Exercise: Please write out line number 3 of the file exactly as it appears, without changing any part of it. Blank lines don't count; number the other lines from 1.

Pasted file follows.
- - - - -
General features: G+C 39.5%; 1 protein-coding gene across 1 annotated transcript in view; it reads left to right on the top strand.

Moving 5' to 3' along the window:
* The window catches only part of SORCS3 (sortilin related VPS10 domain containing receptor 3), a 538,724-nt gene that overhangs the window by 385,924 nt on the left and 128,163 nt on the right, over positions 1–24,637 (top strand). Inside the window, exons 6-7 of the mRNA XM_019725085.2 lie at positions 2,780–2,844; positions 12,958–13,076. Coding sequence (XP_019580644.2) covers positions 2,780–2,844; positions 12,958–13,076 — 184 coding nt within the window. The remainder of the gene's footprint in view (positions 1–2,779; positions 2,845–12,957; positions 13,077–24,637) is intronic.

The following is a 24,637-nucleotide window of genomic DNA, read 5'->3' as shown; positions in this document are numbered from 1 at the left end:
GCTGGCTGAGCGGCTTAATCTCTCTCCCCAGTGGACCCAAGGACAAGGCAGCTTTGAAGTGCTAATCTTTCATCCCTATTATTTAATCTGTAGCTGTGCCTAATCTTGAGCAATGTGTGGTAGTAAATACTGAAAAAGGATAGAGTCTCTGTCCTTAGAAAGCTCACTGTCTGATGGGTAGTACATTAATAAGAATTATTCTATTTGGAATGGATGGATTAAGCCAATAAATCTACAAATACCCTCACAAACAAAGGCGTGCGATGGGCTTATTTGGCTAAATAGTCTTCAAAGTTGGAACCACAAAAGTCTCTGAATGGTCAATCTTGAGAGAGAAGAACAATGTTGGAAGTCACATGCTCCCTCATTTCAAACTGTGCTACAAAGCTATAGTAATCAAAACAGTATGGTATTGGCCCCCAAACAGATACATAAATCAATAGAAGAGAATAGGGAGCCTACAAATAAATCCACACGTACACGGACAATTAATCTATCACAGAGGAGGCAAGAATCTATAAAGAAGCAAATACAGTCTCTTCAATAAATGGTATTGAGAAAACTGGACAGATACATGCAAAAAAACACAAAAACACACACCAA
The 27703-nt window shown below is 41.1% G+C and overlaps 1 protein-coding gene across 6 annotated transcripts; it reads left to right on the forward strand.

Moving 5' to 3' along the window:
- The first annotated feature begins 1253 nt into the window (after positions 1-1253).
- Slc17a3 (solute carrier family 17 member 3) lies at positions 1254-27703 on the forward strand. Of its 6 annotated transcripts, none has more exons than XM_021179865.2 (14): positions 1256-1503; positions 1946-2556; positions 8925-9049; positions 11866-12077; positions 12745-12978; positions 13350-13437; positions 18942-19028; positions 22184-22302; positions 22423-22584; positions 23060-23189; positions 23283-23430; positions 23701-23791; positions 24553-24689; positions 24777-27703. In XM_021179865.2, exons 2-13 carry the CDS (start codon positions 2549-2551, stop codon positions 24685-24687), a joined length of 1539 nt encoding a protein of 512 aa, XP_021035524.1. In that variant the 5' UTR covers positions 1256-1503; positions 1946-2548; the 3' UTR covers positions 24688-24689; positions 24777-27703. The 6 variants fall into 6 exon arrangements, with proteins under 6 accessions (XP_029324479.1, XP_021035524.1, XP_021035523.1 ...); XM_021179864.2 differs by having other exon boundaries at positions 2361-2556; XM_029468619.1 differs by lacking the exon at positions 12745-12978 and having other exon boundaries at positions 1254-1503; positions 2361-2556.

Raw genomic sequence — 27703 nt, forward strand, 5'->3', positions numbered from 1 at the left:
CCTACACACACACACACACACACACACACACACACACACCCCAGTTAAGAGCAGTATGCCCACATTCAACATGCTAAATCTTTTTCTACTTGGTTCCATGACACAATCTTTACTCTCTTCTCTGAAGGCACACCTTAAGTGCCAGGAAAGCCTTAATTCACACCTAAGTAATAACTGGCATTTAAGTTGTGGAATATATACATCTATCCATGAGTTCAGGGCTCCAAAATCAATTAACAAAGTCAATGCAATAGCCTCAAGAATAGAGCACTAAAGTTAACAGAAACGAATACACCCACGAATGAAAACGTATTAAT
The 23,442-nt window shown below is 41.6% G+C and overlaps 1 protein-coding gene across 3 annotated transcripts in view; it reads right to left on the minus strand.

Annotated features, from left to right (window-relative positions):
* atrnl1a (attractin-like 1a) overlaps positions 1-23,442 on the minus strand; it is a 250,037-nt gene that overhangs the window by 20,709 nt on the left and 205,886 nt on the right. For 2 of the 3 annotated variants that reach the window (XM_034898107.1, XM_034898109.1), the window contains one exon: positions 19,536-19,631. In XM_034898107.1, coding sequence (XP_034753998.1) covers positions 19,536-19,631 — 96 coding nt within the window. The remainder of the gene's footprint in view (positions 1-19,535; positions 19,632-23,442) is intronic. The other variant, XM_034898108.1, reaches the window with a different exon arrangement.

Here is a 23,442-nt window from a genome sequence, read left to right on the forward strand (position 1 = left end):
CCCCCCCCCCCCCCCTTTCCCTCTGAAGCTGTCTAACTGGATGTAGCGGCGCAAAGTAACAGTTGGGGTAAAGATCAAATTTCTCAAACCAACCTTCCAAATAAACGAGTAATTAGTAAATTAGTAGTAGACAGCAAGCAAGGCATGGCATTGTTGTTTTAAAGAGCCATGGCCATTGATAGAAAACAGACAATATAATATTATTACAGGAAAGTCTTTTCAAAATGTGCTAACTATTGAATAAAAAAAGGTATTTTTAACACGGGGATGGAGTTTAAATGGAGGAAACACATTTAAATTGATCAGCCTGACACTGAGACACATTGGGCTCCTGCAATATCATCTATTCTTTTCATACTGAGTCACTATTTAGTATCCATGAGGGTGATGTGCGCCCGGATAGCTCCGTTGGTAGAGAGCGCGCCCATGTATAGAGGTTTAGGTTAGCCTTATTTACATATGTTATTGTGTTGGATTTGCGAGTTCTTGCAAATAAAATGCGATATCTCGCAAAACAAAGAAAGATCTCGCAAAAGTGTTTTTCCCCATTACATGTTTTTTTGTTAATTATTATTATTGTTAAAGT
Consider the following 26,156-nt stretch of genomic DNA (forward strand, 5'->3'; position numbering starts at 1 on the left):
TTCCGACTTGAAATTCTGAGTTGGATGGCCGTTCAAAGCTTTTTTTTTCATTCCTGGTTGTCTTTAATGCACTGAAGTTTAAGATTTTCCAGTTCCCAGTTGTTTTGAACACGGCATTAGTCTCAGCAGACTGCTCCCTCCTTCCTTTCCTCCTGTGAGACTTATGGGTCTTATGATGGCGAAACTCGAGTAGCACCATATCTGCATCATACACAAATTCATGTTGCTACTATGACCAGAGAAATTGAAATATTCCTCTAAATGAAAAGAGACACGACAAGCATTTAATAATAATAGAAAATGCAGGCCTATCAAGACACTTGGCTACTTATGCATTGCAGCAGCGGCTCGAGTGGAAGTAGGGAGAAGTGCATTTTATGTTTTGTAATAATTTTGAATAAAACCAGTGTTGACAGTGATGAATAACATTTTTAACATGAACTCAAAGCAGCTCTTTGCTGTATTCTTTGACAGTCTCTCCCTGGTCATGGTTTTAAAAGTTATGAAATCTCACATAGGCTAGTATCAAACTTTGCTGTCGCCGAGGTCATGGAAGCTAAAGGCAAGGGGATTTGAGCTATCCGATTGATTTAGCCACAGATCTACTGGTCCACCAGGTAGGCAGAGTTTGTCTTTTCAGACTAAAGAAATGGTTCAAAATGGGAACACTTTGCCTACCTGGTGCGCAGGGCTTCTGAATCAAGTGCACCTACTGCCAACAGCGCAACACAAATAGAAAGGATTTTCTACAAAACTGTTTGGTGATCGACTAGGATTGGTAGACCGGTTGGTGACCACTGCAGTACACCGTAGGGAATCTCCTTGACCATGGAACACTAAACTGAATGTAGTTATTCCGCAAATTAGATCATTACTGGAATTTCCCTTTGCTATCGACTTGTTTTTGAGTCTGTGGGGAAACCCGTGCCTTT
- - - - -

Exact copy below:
* The window catches only part of SORCS3 (sortilin related VPS10 domain containing receptor 3), a 538,724-nt gene that overhangs the window by 385,924 nt on the left and 128,163 nt on the right, over positions 1–24,637 (top strand). Inside the window, exons 6-7 of the mRNA XM_019725085.2 lie at positions 2,780–2,844; positions 12,958–13,076. Coding sequence (XP_019580644.2) covers positions 2,780–2,844; positions 12,958–13,076 — 184 coding nt within the window. The remainder of the gene's footprint in view (positions 1–2,779; positions 2,845–12,957; positions 13,077–24,637) is intronic.